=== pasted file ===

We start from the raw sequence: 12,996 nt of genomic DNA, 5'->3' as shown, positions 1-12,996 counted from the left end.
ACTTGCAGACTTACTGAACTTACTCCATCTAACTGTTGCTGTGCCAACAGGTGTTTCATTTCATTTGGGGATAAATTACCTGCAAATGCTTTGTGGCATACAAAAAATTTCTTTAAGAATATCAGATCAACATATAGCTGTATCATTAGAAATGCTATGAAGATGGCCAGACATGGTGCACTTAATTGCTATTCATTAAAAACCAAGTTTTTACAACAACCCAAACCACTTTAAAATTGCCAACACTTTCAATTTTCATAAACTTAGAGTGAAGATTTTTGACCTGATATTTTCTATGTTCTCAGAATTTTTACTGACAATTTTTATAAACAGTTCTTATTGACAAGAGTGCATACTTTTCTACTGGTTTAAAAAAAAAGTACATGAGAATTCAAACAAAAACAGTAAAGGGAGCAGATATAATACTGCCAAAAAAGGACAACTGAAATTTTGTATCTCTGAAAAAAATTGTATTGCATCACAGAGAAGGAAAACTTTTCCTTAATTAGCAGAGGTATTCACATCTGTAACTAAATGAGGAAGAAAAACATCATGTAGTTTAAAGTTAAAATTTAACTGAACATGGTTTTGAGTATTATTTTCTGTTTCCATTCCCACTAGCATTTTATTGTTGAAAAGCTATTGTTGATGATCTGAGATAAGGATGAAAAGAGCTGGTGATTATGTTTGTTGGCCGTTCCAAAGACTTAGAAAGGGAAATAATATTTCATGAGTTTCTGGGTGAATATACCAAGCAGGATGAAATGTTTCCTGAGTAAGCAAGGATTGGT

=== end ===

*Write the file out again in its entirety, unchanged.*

We start from the raw sequence: 12,996 nt of genomic DNA, 5'->3' as shown, positions 1-12,996 counted from the left end.
ACTTGCAGACTTACTGAACTTACTCCATCTAACTGTTGCTGTGCCAACAGGTGTTTCATTTCATTTGGGGATAAATTACCTGCAAATGCTTTGTGGCATACAAAAAATTTCTTTAAGAATATCAGATCAACATATAGCTGTATCATTAGAAATGCTATGAAGATGGCCAGACATGGTGCACTTAATTGCTATTCATTAAAAACCAAGTTTTTACAACAACCCAAACCACTTTAAAATTGCCAACACTTTCAATTTTCATAAACTTAGAGTGAAGATTTTTGACCTGATATTTTCTATGTTCTCAGAATTTTTACTGACAATTTTTATAAACAGTTCTTATTGACAAGAGTGCATACTTTTCTACTGGTTTAAAAAAAAAGTACATGAGAATTCAAACAAAAACAGTAAAGGGAGCAGATATAATACTGCCAAAAAAGGACAACTGAAATTTTGTATCTCTGAAAAAAATTGTATTGCATCACAGAGAAGGAAAACTTTTCCTTAATTAGCAGAGGTATTCACATCTGTAACTAAATGAGGAAGAAAAACATCATGTAGTTTAAAGTTAAAATTTAACTGAACATGGTTTTGAGTATTATTTTCTGTTTCCATTCCCACTAGCATTTTATTGTTGAAAAGCTATTGTTGATGATCTGAGATAAGGATGAAAAGAGCTGGTGATTATGTTTGTTGGCCGTTCCAAAGACTTAGAAAGGGAAATAATATTTCATGAGTTTCTGGGTGAATATACCAAGCAGGATGAAATGTTTCCTGAGTAAGCAAGGATTGGT